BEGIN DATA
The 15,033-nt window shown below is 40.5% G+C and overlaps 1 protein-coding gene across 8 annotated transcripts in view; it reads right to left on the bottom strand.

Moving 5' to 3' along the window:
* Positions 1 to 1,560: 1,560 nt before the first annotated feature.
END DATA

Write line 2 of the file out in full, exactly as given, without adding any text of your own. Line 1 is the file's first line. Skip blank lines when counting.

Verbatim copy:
Moving 5' to 3' along the window: